It is still too early to determine whether artificial intelligence (AI) will be the driving force behind the growth of personal computers (PCs). Similar to the hype surrounding 5G a few years ago, which was expected to lead to increased phone upgrades and sales, we now know that those expectations did not materialize. While new PCs may be equipped with AI chips, people will not feel compelled to upgrade unless there are significant reasons and innovative AI applications. Additionally, security concerns exist for Fortune 500 enterprises who may hesitate to train their AI models using sensitive company and customer data stored on employees' laptops, which can be vulnerable to theft or hacking.

Apple's Services Revenue and Growth Strategy

Apple's fourth-quarter earnings release on September 30 highlighted an "all-time revenue record in services." This raises the question of whether Apple has found a new growth strategy ("Apple Isn't Growing. That May Not Be the Biggest Issue for the Stock," Tech Trader, Nov. 3). Recently, I received an official email notifying me of a 42% increase in the subscription price for Apple TV. Perhaps this price hike is part of their strategy. It seems that inflation is still prevalent, contrary to belief.

Timeless Wisdom

Sue Storey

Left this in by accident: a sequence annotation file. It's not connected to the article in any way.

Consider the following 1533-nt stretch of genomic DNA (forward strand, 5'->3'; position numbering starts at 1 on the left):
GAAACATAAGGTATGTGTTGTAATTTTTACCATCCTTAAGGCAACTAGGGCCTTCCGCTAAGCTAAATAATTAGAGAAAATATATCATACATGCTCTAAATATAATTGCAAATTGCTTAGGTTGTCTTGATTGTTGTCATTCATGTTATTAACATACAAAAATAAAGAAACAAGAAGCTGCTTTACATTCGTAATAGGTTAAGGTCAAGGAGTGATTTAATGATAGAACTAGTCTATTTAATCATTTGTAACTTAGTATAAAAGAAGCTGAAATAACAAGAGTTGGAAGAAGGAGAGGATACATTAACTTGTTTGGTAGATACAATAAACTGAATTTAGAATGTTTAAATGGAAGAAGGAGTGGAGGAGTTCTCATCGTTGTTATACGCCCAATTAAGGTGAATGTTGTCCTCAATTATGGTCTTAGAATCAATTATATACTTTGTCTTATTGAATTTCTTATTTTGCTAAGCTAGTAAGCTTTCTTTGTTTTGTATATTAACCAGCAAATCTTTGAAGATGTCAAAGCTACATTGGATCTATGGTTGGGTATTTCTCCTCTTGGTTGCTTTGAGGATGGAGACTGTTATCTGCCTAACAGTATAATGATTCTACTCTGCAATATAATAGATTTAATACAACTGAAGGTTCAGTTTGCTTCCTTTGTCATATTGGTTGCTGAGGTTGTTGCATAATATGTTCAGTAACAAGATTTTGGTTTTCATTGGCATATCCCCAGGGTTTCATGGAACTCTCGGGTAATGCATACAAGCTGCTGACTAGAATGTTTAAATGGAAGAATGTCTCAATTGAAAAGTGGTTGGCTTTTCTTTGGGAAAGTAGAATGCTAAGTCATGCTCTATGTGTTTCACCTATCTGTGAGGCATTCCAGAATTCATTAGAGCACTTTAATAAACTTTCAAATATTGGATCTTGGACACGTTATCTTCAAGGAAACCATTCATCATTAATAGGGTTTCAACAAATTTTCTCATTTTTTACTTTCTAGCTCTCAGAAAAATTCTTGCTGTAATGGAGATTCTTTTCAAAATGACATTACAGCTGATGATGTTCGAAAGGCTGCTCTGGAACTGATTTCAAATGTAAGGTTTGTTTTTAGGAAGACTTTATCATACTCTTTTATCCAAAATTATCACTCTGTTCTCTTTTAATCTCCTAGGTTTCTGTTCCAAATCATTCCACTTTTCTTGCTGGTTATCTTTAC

Nantucket, Mass.

To the Editor:

Lots of wisdom here, but the part that most caught my attention and concern is that Loomis Sayles’ Dan Fuss "does think interest rates are likely to experience successive cycles marked by higher lows and higher highs" ("The Warren Buffett of the Bond Market Has a Warning for Investors," Up & Down Wall Street, Nov. 3). That’s probably accurate, unless the current out-of-control fiscal policies are reined in.

- H.P. Gates

  • On

Private-Equity Issues

To the Editor:

Catherine Keating’s essay "Invest Like an Institution" (Other Voices, Nov. 6) needs context. Shouldn’t we be concerned that so many companies are bought up by private equity? When solid, reputable companies are bought, then decimated and sold for parts, who gains? Not the employees, who are out on their ears. Not the customers, who are bereft. Like the dot-com bust and the mortgage meltdown, private-equity buyouts aren’t a sustainable business practice.

  • Patty Duffy from Grand Blanc, Mich.

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